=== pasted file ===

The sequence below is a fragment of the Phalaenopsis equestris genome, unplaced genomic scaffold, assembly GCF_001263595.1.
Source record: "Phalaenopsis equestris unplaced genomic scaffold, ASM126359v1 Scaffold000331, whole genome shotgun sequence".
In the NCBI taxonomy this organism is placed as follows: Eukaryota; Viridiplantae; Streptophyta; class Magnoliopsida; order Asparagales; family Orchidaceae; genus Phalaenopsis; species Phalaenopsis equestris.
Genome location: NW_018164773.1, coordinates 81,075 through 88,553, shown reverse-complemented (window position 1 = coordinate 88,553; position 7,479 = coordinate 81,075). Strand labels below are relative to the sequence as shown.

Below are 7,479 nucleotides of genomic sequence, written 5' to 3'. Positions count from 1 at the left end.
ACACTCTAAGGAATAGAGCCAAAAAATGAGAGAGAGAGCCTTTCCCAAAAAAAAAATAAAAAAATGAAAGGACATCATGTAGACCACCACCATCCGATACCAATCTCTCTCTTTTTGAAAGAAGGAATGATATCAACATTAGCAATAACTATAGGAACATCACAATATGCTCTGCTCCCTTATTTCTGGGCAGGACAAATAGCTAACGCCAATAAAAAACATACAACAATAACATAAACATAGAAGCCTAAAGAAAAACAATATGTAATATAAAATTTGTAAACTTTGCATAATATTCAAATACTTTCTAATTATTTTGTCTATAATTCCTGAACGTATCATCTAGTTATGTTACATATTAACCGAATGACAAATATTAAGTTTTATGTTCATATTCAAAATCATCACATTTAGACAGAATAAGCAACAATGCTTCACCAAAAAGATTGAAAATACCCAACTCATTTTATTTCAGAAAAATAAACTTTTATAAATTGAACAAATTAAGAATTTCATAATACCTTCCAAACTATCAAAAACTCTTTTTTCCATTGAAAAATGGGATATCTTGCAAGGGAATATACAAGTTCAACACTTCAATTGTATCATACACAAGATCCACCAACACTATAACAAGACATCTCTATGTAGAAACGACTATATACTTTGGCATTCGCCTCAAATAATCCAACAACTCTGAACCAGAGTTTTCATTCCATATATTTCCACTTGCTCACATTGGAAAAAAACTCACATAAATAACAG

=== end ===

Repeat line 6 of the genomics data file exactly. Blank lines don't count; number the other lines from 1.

ACACTCTAAGGAATAGAGCCAAAAAATGAGAGAGAGAGCCTTTCCCAAAAAAAAAATAAAAAAATGAAAGGACATCATGTAGACCACCACCATCCGATACCAATCTCTCTCTTTTTGAAAGAAGGAATGATATCAACATTAGCAATAACTATAGGAACATCACAATATGCTCTGCTCCCTTATTTCTGGGCAGGACAAATAGCTAACGCCAATAAAAAACATACAACAATAACATAAACATAGAAGCCTAAAGAAAAACAATATGTAATATAAAATTTGTAAACTTTGCATAATATTCAAATACTTTCTAATTATTTTGTCTATAATTCCTGAACGTATCATCTAGTTATGTTACATATTAACCGAATGACAAATATTAAGTTTTATGTTCATATTCAAAATCATCACATTTAGACAGAATAAGCAACAATGCTTCACCAAAAAGATTGAAAATACCCAACTCATTTTATTTCAGAAAAATAAACTTTTATAAATTGAACAAATTAAGAATTTCATAATACCTTCCAAACTATCAAAAACTCTTTTTTCCATTGAAAAATGGGATATCTTGCAAGGGAATATACAAGTTCAACACTTCAATTGTATCATACACAAGATCCACCAACACTATAACAAGACATCTCTATGTAGAAACGACTATATACTTTGGCATTCGCCTCAAATAATCCAACAACTCTGAACCAGAGTTTTCATTCCATATATTTCCACTTGCTCACATTGGAAAAAAACTCACATAAATAACAG